Poetry answers this question in its revelation of patterns, of countless connecting threads, in its refusal to disregard the details of every day and its insistence on homing them in whole people, families, culture and nature. Poetry is a healing practice, because it is a homing practice. My poem "At the Green Burial Informational Luncheon" (Intima, Spring 2018) aims to bring home the death of my mother.


Ingrid Andersson is a full-time midwife and poet in Madison, WI. She is completing her first collection of poetry, entitled, Down the Female Ages. Her writing has appeared in The Progressive magazine, About Place journal, Midwest Review and Wisconsin Poets' Calendar. Her poem "At the Green Burial Informational Luncheon" appeared in the Spring 2018 Intima: A Journal of Narrative Medicine.

Be Patient, Listen to your Patient: A Reflection on the Difficulties of Describing a Disease by Suzanne Edison

Suzanne Edison MA, MFA, writes most often about the intersection of illness, healing, medicine and art. She has a child living with Juvenile Myositis. Her chapbook, The Moth Eaten World, was published by Finishing Line Press. Her poem " The Body Lives Its Undoing " appears in the Spring 2018 Intima.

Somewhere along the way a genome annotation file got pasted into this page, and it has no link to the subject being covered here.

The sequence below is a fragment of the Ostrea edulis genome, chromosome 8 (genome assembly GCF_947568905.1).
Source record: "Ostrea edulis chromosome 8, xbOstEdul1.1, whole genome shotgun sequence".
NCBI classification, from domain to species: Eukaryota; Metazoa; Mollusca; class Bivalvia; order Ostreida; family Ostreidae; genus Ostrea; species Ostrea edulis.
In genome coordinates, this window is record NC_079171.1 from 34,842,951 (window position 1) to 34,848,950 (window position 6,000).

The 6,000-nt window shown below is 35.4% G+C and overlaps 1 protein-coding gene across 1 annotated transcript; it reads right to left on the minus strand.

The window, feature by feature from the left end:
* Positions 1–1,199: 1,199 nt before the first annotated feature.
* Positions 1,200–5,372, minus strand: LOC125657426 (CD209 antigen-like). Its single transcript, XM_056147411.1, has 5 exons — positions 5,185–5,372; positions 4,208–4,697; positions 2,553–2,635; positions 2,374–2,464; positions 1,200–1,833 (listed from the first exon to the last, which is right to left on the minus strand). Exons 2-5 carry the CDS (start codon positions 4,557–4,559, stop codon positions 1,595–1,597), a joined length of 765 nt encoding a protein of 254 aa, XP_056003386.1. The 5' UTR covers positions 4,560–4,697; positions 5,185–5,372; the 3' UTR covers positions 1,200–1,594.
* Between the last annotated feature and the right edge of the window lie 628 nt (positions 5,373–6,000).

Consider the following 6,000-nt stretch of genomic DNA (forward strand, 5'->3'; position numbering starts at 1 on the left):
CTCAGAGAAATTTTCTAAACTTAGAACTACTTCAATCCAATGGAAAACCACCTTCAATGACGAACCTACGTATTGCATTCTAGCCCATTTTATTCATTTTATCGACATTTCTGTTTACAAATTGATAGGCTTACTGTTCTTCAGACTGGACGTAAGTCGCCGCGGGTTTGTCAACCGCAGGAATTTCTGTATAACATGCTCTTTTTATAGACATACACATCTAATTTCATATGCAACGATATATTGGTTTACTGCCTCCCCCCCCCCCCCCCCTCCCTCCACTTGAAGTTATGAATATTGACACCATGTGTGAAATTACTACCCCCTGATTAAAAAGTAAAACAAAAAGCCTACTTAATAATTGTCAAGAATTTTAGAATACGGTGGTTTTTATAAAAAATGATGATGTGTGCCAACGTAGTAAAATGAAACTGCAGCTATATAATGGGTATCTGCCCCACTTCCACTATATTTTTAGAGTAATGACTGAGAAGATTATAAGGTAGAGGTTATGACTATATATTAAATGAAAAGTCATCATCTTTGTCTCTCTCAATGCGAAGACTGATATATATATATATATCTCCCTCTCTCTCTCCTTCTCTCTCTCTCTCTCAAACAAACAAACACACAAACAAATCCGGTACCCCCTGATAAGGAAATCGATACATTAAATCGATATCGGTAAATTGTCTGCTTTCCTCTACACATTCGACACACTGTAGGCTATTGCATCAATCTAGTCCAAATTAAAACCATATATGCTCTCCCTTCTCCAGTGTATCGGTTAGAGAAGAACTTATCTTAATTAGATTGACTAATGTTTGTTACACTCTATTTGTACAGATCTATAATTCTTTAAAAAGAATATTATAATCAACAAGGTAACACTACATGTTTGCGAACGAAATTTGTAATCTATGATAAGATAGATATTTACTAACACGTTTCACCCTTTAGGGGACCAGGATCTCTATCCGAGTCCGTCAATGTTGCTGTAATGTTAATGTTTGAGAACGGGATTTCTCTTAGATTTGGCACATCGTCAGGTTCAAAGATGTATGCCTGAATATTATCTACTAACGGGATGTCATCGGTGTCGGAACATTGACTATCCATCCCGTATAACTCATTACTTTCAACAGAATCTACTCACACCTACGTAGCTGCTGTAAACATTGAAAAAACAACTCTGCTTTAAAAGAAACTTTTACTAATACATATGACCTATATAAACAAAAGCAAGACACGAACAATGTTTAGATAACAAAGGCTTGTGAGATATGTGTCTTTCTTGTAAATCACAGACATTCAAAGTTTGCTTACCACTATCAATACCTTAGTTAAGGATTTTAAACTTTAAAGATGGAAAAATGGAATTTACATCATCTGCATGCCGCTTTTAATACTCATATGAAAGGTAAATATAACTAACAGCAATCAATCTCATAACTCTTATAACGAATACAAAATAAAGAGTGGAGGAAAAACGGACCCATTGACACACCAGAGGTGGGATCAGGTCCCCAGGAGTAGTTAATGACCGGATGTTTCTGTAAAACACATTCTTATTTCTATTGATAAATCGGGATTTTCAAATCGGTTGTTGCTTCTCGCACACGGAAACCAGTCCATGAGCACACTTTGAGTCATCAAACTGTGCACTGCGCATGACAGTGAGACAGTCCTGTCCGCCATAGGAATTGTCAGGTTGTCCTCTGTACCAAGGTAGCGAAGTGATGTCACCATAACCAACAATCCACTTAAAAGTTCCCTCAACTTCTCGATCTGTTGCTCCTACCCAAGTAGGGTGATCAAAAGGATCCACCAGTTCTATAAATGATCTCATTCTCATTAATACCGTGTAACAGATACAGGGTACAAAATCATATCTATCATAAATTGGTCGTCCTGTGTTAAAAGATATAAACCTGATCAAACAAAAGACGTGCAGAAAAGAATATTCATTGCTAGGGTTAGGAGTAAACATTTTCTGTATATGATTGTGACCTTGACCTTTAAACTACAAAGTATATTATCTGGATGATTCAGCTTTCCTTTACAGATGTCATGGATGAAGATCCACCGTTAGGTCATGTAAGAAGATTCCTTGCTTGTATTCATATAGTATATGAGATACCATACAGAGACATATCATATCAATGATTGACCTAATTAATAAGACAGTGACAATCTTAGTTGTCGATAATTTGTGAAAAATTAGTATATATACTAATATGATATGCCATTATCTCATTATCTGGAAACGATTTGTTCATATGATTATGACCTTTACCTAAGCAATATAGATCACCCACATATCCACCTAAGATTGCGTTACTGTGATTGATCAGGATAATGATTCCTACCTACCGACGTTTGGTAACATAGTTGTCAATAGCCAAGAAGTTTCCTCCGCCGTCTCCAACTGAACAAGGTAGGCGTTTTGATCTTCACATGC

Suzanne Edison MA, MFA, writes most often about the intersection of illness, healing, medicine and art. She has a child living with Juvenile Myositis. Her chapbook, The Moth Eaten World, was published by Finishing Line Press. Her poem "The Body Lives Its Undoing" appears in the Spring 2018 Intima.

In Rachel Betesh’s poem “Admission Assessment” that appeared in the Fall 2014 Intima, the doctor observes a patient, finding the words to describe both his condition and her understanding of his experiences. She listens well, using precise language. Her first observation is visual, she sees his posture, but almost immediately that awareness is paired with hearing his breathing. She says:

 so measured these breaths break: shallow

            like rainwater with nowhere to settle:

            he parcels air; he can’t give it away.